Fleetwood: Or, The New Man Of Feeling : Volume 2, Chapter 20
(1756 - 1836) ~ Respected Anarchist Philosopher and Sociologist of the Enlightenment Era : His most famous work, An Inquiry concerning Political Justice, appeared in 1793, inspired to some extent by the political turbulence and fundamental restructuring of governmental institutions underway in France. Godwin's belief is that governments are fundamentally inimical to the integrity of the human beings living under their strictures... (From : University of Pennsylvania Bio.)
• "Fickleness and instability, your lordship will please to observe, are of the very essence of a real statesman." (From : "Instructions to a Statesman," by William Godwin.)
• "Anarchy and darkness will be the original appearance. But light shall spring out of the noon of night; harmony and order shall succeed the chaos." (From : "Instructions to a Statesman," by William Godwin.)
• "Courts are so encumbered and hedged in with ceremony, that the members of them are always prone to imagine that the form is more essential and indispensable, than the substance." (From : "Instructions to a Statesman," by William Godwin.)
Volume 2, Chapter 20
From the church of St. George's, Hanover Square, where the marriage ceremony was performed, we set out for the baths of Matlock in Derbyshire, where we staid an entire month. This was the happiest month of my life. My dear Mary became placid and cheerful; without forgetting the terrible calamity which the last autumn had brought upon her, she opened her heart to the gratifications which were before her; she felt that, in the solemn contract she had formed, she had undertaken in some degree for my satisfaction and tranquility, and she was determined to watch over her trust. Nor will I be guilty of the false modesty to insinuate, that she did this merely as the discharge of a duty; on the contrary, I was so fortunate as to interest and please her. This she manifested by a thousand flattering symptoms, attentions which can flow only from the heart, and which the head can never supply. Nor let it be forgotten that, though I was now somewhat beyond the meridian of life, I was not destitute of many advantages, calculated to recommend me to a delicate and refined female companion. My person was pleasing, and my demeanor graceful; circumstances which had acquired me in Paris the appellation of the handsome Englishman. That very sensibility which constituted the torment of my life, gave a feeling sweetness to the tones of my voice, and a gentleness to my attentions, such as are found peculiarly acceptable to the better order of females.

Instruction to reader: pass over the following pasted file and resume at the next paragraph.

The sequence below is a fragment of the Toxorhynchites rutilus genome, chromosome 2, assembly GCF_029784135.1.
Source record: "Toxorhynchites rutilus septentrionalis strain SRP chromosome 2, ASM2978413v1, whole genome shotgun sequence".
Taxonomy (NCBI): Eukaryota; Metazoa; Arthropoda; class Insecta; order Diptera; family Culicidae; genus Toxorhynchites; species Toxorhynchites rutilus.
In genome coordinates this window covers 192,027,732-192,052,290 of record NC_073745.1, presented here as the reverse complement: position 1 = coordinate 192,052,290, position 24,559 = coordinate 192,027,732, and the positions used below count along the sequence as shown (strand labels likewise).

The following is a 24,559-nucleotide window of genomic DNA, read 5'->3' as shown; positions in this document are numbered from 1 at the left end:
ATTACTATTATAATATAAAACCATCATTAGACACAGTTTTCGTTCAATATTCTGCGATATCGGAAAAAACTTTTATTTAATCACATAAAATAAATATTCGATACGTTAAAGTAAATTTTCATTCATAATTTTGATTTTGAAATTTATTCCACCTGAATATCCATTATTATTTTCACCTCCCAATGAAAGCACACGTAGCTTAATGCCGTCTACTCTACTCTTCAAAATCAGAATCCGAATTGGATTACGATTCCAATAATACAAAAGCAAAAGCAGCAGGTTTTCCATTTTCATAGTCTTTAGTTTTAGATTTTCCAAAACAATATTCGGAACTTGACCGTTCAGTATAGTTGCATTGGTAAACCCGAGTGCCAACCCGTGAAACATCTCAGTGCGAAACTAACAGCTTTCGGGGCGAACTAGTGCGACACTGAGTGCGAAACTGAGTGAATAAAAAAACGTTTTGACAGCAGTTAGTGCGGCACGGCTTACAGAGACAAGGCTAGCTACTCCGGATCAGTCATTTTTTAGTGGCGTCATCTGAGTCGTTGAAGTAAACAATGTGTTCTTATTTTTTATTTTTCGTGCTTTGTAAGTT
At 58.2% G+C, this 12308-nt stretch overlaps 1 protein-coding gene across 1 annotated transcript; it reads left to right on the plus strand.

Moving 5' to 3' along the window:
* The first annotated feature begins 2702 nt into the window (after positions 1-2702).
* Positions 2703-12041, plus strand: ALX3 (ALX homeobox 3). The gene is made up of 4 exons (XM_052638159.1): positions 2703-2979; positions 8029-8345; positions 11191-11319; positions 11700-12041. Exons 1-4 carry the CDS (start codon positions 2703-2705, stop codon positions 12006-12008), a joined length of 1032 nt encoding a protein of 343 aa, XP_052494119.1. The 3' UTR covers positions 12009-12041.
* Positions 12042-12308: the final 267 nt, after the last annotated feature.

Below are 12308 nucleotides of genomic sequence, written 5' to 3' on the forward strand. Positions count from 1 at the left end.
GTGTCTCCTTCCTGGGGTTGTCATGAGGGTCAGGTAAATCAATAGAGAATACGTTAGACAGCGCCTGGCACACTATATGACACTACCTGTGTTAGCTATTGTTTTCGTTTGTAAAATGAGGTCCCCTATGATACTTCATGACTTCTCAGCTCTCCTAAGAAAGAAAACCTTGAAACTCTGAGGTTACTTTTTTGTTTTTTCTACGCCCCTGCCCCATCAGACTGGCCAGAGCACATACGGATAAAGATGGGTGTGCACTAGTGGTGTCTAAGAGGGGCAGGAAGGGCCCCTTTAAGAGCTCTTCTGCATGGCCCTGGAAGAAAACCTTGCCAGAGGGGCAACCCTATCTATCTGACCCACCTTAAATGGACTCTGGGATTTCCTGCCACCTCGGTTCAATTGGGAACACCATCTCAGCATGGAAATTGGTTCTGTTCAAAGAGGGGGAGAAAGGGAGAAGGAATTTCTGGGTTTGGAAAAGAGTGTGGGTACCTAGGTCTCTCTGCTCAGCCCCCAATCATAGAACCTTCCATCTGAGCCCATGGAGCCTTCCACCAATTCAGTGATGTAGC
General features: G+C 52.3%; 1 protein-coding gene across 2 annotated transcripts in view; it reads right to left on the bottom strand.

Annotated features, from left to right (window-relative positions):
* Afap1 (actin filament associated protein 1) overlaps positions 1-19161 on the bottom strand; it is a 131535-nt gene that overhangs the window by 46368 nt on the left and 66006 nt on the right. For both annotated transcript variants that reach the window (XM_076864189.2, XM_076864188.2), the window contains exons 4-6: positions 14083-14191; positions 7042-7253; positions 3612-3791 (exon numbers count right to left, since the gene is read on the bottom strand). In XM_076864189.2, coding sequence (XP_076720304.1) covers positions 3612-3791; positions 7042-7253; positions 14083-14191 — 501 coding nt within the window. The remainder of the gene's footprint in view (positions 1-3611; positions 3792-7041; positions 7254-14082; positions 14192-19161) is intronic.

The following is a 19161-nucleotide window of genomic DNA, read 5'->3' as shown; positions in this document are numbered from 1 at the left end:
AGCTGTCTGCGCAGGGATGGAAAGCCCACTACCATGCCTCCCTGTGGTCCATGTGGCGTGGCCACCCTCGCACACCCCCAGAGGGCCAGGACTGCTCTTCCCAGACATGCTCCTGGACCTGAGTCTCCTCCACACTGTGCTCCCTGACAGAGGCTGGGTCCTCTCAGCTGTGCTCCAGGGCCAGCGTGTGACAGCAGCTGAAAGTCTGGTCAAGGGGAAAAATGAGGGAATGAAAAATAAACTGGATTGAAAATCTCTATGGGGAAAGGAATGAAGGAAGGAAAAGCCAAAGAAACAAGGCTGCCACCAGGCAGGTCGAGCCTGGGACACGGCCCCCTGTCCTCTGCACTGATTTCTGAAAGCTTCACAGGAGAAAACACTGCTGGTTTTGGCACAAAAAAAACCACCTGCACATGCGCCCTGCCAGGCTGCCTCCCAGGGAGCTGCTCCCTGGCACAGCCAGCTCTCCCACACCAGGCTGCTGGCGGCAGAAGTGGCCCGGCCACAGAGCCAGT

If Mary was cheerful and pleased, the happiness I felt is such as cannot be described. What a contrast did there exist between the tumultuous scenes of my Parisian amours, and my relative situation with the accomplished female whom I had now made my wife! The women I had loved, furiously and distractedly loved, in the early period of my life, I had never esteemed. How could I? They had each a husband; they had each children. How can a woman discharge the duties of these sacred relations, at the same time that she is amusing herself with the wishes, or gratifying the appetites, of a lover? The idea is too shocking to be dwelt upon! She puts off the matron, to play the wild and loose-hearted coquette. She presents to her husband the offspring of her criminal amours, and calls it his. All her life is a cheat, one uninterrupted tissue of falsehoods and hypocrisy. Can she tell her thoughts? She, who has not a single thought which, though it may be tolerated in silence, would not, if uttered in appropriate language, make every one of her acquaintance turn to marble at the sound. Esteem her! She is not worthy to live; or, if to live, to be confined in some cloister of penitents, where rigid discipline and coarse attire, and scanty fare, might at length purge her of that ferment in her blood, or that giddy intoxication of thought, which at present renders her the blot of her sex, and the disgrace of the marriage tie!